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Assessing Soil Carbon Sequestration in Turfgrass Systems Using Long Term Soil Testing Data
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R.F. Follett  - Co-Investigator: Y. L. Qian 1

PROBLEM: Throughout the United States (US) urban landscapes are continuing to expand onto former farms, pastures, and native areas and is being converted into turfgrass, such as home lawns, parks, commercial landscapes, recreational facilities, golf courses, and other greenbelts.  Recent global concerns over increased atmospheric carbon dioxide (CO2) that can potentially alter the earth•s climate systems have resulted in rising interest in studying SOM dynamics and C sequestration capacity in various ecosystems.  Because of high productivity and lack of soil disturbance, turfgrass may be making substantial contributions to sequester atmospheric carbon.  Determination of C pools in urban turfgrass soils will shed light on the role of turfgrass systems in contributing to terrestrial C sequestration.  Turfgrasses are reported to occupy about 20 million hectares in the US and the area is expanding.  This land area exceeds the 14.7 million ha enrolled under the USDA conservation reserve program and is equivalent to about 14% of the 141 million ha of privately-owned, cultivated cropland in the United States.  Understanding soil organic matter (SOM) dynamics in turfgrass systems is of great importance because of its profound influence on ecosystem sustainability, soil fertility, and soil structure.  Soil organic matter content is also of particular interest to turf managers because: 1) changes in SOM influence the air-filled porosity, water retention, and percolation in the sand-based root zone, which is used intensively in putting greens, tees and sports fields; and 2) SOM serves as a major repository and reserve of plant nutrients, especially nitrogen (N), phosphorus (P), sulfur (S), and potassium (K). 

APPROACH:  To study SOM dynamics, measurements over years and decades are necessary since changes in SOM occur slowly and annual changes are generally small.  Historic data may be most effective in assessing C sequestration in urban turfgrass lands.  Many golf courses analyze soils (including SOM measurement) on a yearly basis and possess long-term soil testing results and may serve as an effective surrogate for evaluating the broader issue of the importance of urban landscapes for sequestering soil organic carbon (SOC).  Long-term climate records, documented management activities, and soil data are also available for many well-managed golf courses.  Such information is invaluable in revealing the dynamics of SOM, assessing C-sequestration, and interpreting soil C changes in golf courses.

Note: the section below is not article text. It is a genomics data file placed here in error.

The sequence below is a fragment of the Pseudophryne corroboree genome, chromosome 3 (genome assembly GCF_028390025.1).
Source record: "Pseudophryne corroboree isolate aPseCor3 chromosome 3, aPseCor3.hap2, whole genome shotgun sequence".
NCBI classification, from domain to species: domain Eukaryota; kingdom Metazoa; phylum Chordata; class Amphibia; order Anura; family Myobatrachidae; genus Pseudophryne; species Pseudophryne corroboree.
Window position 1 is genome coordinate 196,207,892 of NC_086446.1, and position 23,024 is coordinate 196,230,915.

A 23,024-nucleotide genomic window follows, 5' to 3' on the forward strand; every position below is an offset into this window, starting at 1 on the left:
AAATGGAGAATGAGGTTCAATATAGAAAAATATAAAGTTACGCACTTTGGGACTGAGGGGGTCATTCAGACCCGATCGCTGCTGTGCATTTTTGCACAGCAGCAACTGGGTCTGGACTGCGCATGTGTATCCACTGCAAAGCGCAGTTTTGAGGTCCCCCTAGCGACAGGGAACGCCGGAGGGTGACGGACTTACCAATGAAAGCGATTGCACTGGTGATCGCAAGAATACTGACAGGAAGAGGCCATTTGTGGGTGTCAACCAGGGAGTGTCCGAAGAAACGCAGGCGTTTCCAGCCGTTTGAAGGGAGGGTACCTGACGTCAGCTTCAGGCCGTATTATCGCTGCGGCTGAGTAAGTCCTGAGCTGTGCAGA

To determine the rate and capacity of soil carbon (C) sequestration, we compiled historic soil testing data from parts of 15 golf courses that were near metropolitan Denver and Fort Collins, CO and one golf course near Saratoga, WY.  In addition, we compiled a total of about 690 data sets on previous land use, soil texture, grass species and type, fertilization rate, irrigation, and other management practices.  The oldest golf course was 45 years old in 2000, and 12 years of soil testing results were available; the newest golf course was 1.5 years old.  In the fairway sites, existing soils were subjected to shaping and topsoil replacement prior to establishment. Soils from most green and tee sites were not indigenous; about 30 cm of sand was placed over a gravel layer or native soil.  The purposes of the study reported here were to: 1) conduct a survey to compile data on soil testing results from different golf courses in chronosequences, spanning a wide range of duration of turf management to examine the SOM dynamics in golf courses, and 2) generate regression models to predict the rate of SOM changes, and to help identify factors important to C sequestration.

RESULTS: Nonlinear regression analysis of compiled historic data indicated a strong pattern of soil organic matter (SOM) response to decades of turfgrass culture.  Total C sequestration continued for up to 45  years in putting greens at average rates approaching 0.9 and 1.0 ton ha-1 year-1 for fairways and putting greens, respectively.  Our study also found that past land use imparted a strong control of SOM baseline; fairways converted from agricultural lands exhibited 24% lower SOM than fairways converted from native grasslands.  Golf course SOM was 20-45% higher in fairways and greens than on tees.  We concluded that C sequestration in turf soils occurs at a significant rate that is comparable to those reported for US land that has been placed in the conservation reserve program.

1 Dept. of Horticulture and Landscape Architecture, Colorado State Univ., Fort Collins, CO 80523-1173